Understanding Melanoma
What is melanoma?
What is the function of the skin?
What is the function of the skin?
What causes melanoma?       – Malignancy
What causes melanoma? – Ultraviolet radiation
What causes melanoma? – Family history
What are the signs of melanoma?
What are the ABCDEs of melanoma? – A
What are the ABCDEs of melanoma? – B
What are the ABCDEs of melanoma? – C
What are the ABCDEs of melanoma? – D
What are the ABCDEs of melanoma? – E
What should I do if I find an ABCDE sign?
What is melanoma staging? – Stage 0
What is melanoma staging? – Stage I or II
What is melanoma staging? – Stage III
What is melanoma staging? – Stage IV
Can melanoma be prevented? – Safe sun practices
Can melanoma be prevented? – Avoid sunburn
Can melanoma be prevented? – Protective clothing
Can melanoma be prevented? – Avoid tanning
Can melanoma be prevented? – Monthly skin exam
Can melanoma be prevented? – Monthly skin exam
Understanding Melanoma
Understanding Melanoma

*Please note: This slide show represents a visual interpretation and is not intended to provide, nor substitute as, medical and/or clinical advice.

What is melanoma?

Melanoma is a type of cancer that begins most often in the skin. Less frequently, melanoma can occur in the eye or in mucous membranes such as the nasal passages, mouth, throat, vagina, or rectum.

Melanoma develops in cells called melanocytes that give our skin its color. It is the most serious form of skin cancer because it can spread to any part of the body and could become fatal. The spread of cancer is referred to as metastasis.

What is the function of the skin?

The skin is the body’s largest organ, with a total area of about 20 square feet. The skin performs many functions: It is a barrier that protects us from germs and the weather. It helps regulate body temperature. It allows us to sense heat, cold, touch, and pain.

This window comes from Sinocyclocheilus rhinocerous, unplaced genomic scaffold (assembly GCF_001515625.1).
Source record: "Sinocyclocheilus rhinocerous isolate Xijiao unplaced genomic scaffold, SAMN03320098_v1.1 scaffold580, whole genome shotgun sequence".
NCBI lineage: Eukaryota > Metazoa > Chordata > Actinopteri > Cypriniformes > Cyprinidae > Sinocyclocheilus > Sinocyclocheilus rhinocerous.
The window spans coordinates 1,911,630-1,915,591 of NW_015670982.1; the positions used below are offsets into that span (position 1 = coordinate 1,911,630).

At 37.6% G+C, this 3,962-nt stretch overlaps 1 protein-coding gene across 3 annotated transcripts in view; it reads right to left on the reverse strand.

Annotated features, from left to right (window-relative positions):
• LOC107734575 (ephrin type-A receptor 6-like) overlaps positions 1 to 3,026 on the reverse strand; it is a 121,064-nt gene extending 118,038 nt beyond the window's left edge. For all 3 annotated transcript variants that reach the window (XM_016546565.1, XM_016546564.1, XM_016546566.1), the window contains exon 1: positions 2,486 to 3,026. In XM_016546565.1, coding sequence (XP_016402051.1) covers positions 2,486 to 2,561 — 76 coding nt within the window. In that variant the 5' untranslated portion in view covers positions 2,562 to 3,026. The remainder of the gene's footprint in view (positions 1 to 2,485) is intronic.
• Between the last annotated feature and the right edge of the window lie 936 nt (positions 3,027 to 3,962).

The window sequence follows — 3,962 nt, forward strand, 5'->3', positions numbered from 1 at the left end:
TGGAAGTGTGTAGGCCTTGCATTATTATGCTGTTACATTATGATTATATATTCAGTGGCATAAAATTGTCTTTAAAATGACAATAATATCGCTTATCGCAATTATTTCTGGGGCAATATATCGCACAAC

What is the function of the skin?

Lymph nodes – small organs made up of clusters of different types of cells that belong to the immune system – are located throughout the body. Some are close to the skin, others are in deeper tissues. When melanoma starts to spread, it often travels first to a nearby lymph node and grows there.

What causes melanoma? – Malignancy

Cancer starts when cells become malignant – that is, they start to grow and divide uncontrollably, forming a tumor, and gain the ability to spread to other parts of the body. Melanoma is caused by melanocytes that have become malignant.

What causes melanoma? – Ultraviolet radiation

Ultraviolet, or UV, rays, are a major cause of melanoma. Most UV comes from sunlight. UV rays can also come from other sources, such as tanning beds.

UV damages the genetic material, or DNA, in melanocytes and skin cells. This causes changes in the genes that control how the cells grow and divide. Over time, these cells may become malignant. The damage to DNA may occur many years before cancer develops.

What causes melanoma? – Family history

Some gene changes that increase risk for melanoma run in families. These gene changes are called mutations. Around one out of every 10 people who get melanoma have at least one close relative – such as a parent, child, or sibling – who also had melanoma. A parent with a mutation has a 50-50 chance of passing it on to a child.

What are the signs of melanoma?

The most important sign of melanoma is a new spot, or mole, on the skin; a spot that is changing in size, shape, or color; a spot that bleeds; or an “ugly duckling” that looks different from other spots. Doctors call spots like these lesions. A lesion is an area of abnormal or damaged tissue.

Other signs to look for are a sore on the skin that doesn’t heal or a mole that’s red, swollen, itchy, tender, bleeding, or painful.